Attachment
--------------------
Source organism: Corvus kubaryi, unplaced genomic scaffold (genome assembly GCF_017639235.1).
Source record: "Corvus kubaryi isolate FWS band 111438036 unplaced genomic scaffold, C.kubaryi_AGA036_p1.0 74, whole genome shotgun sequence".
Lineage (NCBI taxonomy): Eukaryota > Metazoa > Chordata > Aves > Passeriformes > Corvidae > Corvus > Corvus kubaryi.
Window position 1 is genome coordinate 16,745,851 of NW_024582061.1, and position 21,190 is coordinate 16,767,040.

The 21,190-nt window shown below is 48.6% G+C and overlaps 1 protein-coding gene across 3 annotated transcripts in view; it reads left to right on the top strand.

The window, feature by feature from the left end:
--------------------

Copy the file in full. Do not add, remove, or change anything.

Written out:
Source organism: Corvus kubaryi, unplaced genomic scaffold (genome assembly GCF_017639235.1).
Source record: "Corvus kubaryi isolate FWS band 111438036 unplaced genomic scaffold, C.kubaryi_AGA036_p1.0 74, whole genome shotgun sequence".
Lineage (NCBI taxonomy): Eukaryota > Metazoa > Chordata > Aves > Passeriformes > Corvidae > Corvus > Corvus kubaryi.
Window position 1 is genome coordinate 16,745,851 of NW_024582061.1, and position 21,190 is coordinate 16,767,040.

The 21,190-nt window shown below is 48.6% G+C and overlaps 1 protein-coding gene across 3 annotated transcripts in view; it reads left to right on the top strand.

The window, feature by feature from the left end: